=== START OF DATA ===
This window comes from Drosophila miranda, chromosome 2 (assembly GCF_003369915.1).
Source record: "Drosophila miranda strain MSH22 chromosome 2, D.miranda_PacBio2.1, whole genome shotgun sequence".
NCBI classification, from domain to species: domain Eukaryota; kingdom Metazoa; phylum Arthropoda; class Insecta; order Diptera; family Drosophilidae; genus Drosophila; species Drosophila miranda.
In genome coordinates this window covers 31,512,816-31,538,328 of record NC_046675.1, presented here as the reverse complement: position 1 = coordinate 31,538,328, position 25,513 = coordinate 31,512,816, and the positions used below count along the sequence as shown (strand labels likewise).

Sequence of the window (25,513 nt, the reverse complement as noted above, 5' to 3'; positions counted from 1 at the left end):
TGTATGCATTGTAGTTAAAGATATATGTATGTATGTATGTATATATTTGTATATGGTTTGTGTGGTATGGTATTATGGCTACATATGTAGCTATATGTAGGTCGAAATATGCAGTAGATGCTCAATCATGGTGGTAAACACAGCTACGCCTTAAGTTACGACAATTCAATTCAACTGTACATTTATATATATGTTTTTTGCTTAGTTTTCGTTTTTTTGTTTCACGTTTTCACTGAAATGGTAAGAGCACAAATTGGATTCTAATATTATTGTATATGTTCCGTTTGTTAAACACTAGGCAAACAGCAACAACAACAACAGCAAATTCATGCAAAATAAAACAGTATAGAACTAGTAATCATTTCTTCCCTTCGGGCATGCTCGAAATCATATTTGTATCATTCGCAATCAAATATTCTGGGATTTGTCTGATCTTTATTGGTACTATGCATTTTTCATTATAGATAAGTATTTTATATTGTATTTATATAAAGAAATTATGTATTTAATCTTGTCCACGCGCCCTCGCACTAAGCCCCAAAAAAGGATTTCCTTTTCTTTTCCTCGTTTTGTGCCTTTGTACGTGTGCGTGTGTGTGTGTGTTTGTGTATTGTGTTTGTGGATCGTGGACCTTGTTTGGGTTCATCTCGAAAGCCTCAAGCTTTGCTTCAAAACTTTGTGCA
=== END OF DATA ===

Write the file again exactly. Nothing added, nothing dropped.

This window comes from Drosophila miranda, chromosome 2 (assembly GCF_003369915.1).
Source record: "Drosophila miranda strain MSH22 chromosome 2, D.miranda_PacBio2.1, whole genome shotgun sequence".
NCBI classification, from domain to species: domain Eukaryota; kingdom Metazoa; phylum Arthropoda; class Insecta; order Diptera; family Drosophilidae; genus Drosophila; species Drosophila miranda.
In genome coordinates this window covers 31,512,816-31,538,328 of record NC_046675.1, presented here as the reverse complement: position 1 = coordinate 31,538,328, position 25,513 = coordinate 31,512,816, and the positions used below count along the sequence as shown (strand labels likewise).

Sequence of the window (25,513 nt, the reverse complement as noted above, 5' to 3'; positions counted from 1 at the left end):
TGTATGCATTGTAGTTAAAGATATATGTATGTATGTATGTATATATTTGTATATGGTTTGTGTGGTATGGTATTATGGCTACATATGTAGCTATATGTAGGTCGAAATATGCAGTAGATGCTCAATCATGGTGGTAAACACAGCTACGCCTTAAGTTACGACAATTCAATTCAACTGTACATTTATATATATGTTTTTTGCTTAGTTTTCGTTTTTTTGTTTCACGTTTTCACTGAAATGGTAAGAGCACAAATTGGATTCTAATATTATTGTATATGTTCCGTTTGTTAAACACTAGGCAAACAGCAACAACAACAACAGCAAATTCATGCAAAATAAAACAGTATAGAACTAGTAATCATTTCTTCCCTTCGGGCATGCTCGAAATCATATTTGTATCATTCGCAATCAAATATTCTGGGATTTGTCTGATCTTTATTGGTACTATGCATTTTTCATTATAGATAAGTATTTTATATTGTATTTATATAAAGAAATTATGTATTTAATCTTGTCCACGCGCCCTCGCACTAAGCCCCAAAAAAGGATTTCCTTTTCTTTTCCTCGTTTTGTGCCTTTGTACGTGTGCGTGTGTGTGTGTGTTTGTGTATTGTGTTTGTGGATCGTGGACCTTGTTTGGGTTCATCTCGAAAGCCTCAAGCTTTGCTTCAAAACTTTGTGCA